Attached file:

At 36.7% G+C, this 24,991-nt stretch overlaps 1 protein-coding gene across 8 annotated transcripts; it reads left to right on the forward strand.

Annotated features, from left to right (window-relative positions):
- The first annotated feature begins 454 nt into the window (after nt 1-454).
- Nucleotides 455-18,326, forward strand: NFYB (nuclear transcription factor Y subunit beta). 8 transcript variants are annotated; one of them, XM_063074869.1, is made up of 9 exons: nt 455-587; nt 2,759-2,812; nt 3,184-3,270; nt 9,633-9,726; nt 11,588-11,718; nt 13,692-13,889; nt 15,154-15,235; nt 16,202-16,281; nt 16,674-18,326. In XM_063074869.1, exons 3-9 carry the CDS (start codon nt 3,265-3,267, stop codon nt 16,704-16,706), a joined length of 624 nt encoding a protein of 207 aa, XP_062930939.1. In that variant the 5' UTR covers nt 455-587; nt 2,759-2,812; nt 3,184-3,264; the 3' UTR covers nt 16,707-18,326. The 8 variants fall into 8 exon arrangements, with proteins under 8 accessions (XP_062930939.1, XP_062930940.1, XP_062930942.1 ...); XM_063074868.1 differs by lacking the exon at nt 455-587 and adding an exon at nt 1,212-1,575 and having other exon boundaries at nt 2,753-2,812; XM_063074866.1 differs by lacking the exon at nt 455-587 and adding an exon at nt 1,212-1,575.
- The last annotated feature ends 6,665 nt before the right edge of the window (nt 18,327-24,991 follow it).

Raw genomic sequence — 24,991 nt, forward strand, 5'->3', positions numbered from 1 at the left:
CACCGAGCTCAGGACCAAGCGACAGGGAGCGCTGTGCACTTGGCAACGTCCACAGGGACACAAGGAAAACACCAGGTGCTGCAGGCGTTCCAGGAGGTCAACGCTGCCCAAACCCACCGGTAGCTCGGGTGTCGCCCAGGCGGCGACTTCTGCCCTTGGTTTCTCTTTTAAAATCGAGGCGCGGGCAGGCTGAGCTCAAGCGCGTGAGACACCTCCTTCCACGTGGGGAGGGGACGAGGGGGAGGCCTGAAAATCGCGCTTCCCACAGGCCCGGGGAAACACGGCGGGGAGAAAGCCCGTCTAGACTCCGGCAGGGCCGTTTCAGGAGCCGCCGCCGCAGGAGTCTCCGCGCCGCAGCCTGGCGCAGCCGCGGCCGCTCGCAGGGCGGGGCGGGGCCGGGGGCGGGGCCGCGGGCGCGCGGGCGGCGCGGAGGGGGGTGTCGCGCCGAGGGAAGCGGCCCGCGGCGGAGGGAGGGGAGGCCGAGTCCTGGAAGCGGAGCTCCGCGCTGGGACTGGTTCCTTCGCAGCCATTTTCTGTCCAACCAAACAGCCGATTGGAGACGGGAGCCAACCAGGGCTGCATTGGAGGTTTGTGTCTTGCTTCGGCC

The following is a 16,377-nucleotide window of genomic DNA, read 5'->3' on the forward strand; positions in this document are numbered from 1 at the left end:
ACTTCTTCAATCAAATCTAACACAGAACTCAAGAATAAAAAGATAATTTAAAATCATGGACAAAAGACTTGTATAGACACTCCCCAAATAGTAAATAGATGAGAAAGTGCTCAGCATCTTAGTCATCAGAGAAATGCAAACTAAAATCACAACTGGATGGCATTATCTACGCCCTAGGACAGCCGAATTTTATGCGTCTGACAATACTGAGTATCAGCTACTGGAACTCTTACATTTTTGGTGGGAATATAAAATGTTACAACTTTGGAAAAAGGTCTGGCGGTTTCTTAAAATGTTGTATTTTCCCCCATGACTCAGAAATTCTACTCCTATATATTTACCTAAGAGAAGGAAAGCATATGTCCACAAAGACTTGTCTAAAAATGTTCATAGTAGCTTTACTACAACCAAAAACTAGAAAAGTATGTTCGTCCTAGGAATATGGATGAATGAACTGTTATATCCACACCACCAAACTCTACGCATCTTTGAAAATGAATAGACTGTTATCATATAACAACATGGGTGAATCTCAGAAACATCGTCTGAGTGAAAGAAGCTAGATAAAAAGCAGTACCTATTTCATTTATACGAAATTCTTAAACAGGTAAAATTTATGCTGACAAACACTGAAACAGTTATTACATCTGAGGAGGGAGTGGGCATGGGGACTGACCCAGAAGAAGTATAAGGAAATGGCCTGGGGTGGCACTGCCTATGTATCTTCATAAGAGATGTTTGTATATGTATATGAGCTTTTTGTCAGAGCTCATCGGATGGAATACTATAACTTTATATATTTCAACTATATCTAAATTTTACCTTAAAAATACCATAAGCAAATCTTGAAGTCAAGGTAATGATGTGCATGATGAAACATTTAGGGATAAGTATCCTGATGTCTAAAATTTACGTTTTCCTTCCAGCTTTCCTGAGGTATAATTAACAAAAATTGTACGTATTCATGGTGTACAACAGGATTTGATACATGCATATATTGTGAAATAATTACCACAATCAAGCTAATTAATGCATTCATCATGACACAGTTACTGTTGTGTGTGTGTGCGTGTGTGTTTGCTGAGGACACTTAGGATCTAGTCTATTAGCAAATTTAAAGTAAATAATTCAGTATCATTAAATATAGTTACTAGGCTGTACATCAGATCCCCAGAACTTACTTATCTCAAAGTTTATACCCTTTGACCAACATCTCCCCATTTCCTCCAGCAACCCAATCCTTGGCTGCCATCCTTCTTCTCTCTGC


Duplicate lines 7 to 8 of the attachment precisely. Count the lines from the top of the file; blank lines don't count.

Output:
CACCGAGCTCAGGACCAAGCGACAGGGAGCGCTGTGCACTTGGCAACGTCCACAGGGACACAAGGAAAACACCAGGTGCTGCAGGCGTTCCAGGAGGTCAACGCTGCCCAAACCCACCGGTAGCTCGGGTGTCGCCCAGGCGGCGACTTCTGCCCTTGGTTTCTCTTTTAAAATCGAGGCGCGGGCAGGCTGAGCTCAAGCGCGTGAGACACCTCCTTCCACGTGGGGAGGGGACGAGGGGGAGGCCTGAAAATCGCGCTTCCCACAGGCCCGGGGAAACACGGCGGGGAGAAAGCCCGTCTAGACTCCGGCAGGGCCGTTTCAGGAGCCGCCGCCGCAGGAGTCTCCGCGCCGCAGCCTGGCGCAGCCGCGGCCGCTCGCAGGGCGGGGCGGGGCCGGGGGCGGGGCCGCGGGCGCGCGGGCGGCGCGGAGGGGGGTGTCGCGCCGAGGGAAGCGGCCCGCGGCGGAGGGAGGGGAGGCCGAGTCCTGGAAGCGGAGCTCCGCGCTGGGACTGGTTCCTTCGCAGCCATTTTCTGTCCAACCAAACAGCCGATTGGAGACGGGAGCCAACCAGGGCTGCATTGGAGGTTTGTGTCTTGCTTCGGCC

The following is a 16,377-nucleotide window of genomic DNA, read 5'->3' on the forward strand; positions in this document are numbered from 1 at the left end: